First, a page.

If you were concerned about the latest physician self-referral laws, breathe easy. On March 26, the Centers for Medicare and Medicaid Services (CMS) published the massive Stark Phase II, which governs how physicians make referrals to entities in which they have a direct or indirect financial relationship. As you'll see, the new laws won't have much impact on most ambulatory surgery centers (ASCs).
Stark II highlights
Stark Phase II, which takes effect July 24, is long and complex. Here's what participants in outpatient surgery ventures need to know.
- The best news. Despite a troubling reference in Stark Phase I that Phase II might address ASC ownership, the statute doesn't define surgery performed in an ASC as a designated health service (DHS). In addition to the surgery itself, certain items, such as implants, in ASC surgery are excepted from the definitions of DHS.
What do we mean by DHS? The Stark Law prohibits physicians from referring Medicare patients for defined designated health services to entities with which they have a financial relationship - including ownership or investment interests or compensation arrangements - unless an exception is met. Surgery performed in an ASC is not considered a DHS. On the other hand, radiology services (MRI, CT and ultrasound), durable medical equipment, prosthetics and orthotics and outpatient prescription drugs are. If your facility provides such ancillary services, make sure you're operating within a Stark Law exception.
- Hospital rule. Inpatient and outpatient hospital services are a DHS, so physicians with either ownership or compensation relationships with a hospital have to satisfy a Stark exception - or not refer to the hospital. Physician-investors in hospitals have long relied on the whole-hospital exception when making referrals.
What is the whole-hospital exception? Under the Stark Law, a physician who owns an interest in a hospital may refer patients there if he is authorized to perform services at the hospital, and the ownership or investment interest is in the hospital itself (as opposed to in a subdivision or subpart of the hospital). This exception is often referred to as the whole-hospital exception.
Considerable publicity has been given to the Medicare Reform Bill's moratorium on the opening of new specialty hospitals. Phase II incorporates that bill's provisions, but doesn't impose additional requirements. The regulations do clarify one very important issue for physicians owning interests in any hospital: A physician must have a bona fide intention to admit and treat patients in the facility. In other words, investment by primary care providers who won't admit or treat patients in the facility (but who will refer their patients to other physician-owners who will admit them to the hospital) can be a problem.
- Office-service exception. More physician groups are trying to maximize income with additional services. The Stark Law exception that makes this possible is the "In-office Ancillary Services Exception." In Phase I, it let separate groups share DHS facilities (such as imaging facilities) in their office buildings. Although Phase II's rules are more intricate, legitimate office-sharing arrangements should be able to comply with one of the three options:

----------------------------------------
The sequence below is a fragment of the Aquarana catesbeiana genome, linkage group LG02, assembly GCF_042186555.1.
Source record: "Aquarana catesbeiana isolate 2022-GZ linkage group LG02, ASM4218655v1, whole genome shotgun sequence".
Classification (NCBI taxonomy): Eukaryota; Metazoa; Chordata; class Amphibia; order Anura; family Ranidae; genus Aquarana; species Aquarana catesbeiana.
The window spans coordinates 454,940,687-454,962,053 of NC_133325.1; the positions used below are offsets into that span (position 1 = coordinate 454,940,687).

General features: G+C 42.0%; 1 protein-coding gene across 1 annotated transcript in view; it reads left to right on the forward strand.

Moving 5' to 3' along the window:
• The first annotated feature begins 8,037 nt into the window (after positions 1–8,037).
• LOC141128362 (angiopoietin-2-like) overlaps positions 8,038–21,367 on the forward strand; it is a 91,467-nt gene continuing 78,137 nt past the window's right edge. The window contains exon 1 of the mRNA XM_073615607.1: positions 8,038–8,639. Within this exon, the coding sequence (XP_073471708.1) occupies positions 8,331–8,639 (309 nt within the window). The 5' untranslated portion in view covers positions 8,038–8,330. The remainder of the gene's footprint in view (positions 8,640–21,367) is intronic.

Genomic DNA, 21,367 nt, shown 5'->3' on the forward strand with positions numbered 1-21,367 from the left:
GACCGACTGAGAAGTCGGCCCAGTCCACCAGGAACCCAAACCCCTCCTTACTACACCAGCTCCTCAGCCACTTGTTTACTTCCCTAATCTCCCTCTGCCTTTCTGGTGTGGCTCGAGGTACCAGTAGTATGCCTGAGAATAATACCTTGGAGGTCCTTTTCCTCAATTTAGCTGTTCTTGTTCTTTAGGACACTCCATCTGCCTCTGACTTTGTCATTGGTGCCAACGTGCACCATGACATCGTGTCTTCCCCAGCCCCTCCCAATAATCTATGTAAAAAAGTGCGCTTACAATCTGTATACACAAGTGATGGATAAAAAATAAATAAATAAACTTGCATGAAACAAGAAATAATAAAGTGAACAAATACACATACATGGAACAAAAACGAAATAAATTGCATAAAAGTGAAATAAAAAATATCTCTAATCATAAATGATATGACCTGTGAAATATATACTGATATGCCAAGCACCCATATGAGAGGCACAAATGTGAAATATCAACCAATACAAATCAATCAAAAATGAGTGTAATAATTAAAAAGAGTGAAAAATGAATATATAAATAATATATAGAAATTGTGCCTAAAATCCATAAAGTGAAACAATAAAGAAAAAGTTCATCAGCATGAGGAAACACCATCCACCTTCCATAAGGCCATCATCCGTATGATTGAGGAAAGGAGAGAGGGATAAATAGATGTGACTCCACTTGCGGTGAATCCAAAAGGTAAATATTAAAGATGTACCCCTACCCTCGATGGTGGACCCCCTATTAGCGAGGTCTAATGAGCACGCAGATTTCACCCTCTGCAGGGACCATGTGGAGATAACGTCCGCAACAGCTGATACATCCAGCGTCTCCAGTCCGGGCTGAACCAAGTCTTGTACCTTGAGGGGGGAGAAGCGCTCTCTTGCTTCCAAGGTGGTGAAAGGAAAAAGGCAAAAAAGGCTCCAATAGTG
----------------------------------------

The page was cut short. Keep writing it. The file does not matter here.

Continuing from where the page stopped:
1. Full-time office. A referring physician or his group must have an office in the building at least 35 hours per week and regularly practice medicine in the building 30 hours a week.
2. Patient office site. The referring physician or his group must have an office open at least eight hours a week in the building where DHS facilities are located, and the patient receiving the DHS must be regularly treated at that site.
3. Physician presence. The referring physician or his group must have an office open at least eight hours a week in the building where the DHS facilities are located, and the referring physician must be present in the building when he orders a DHS or be present (or have a member of his group present) while the DHS is performed.
- Compensation arrangement flexibility. Phase II demonstrates CMS will allow common practices it deems non-abusive. For example, the Stark Law has always provided that compensation relationships must not be based on "the volume or value of referrals" and compensation must have been fully "set in advance" - something difficult at best to accomplish under arrangements such as per-case equipment leases or physician/independent contractor agreements. Under Phase II, compensation will not be seen as varying by volume or value of referrals if the compensation is fair market value and the means for determining it is specified initially within the agreement. Contact your counsel to determine if you can take advantage of this in your compensation relationships with entities covered by the Stark Law (including equipment leases, and group practice compensation and independent contractor agreements).
An iffy prognosis
CMS is accepting comments until June 30, so you can expect some changes. Many of the Stark Law updates resulting from CMS's phased rulemaking have been positive, but not all developments will favor physicians. Expect that once the rules take effect and the statute's interpretation becomes more concrete, Stark Law enforcement will increase.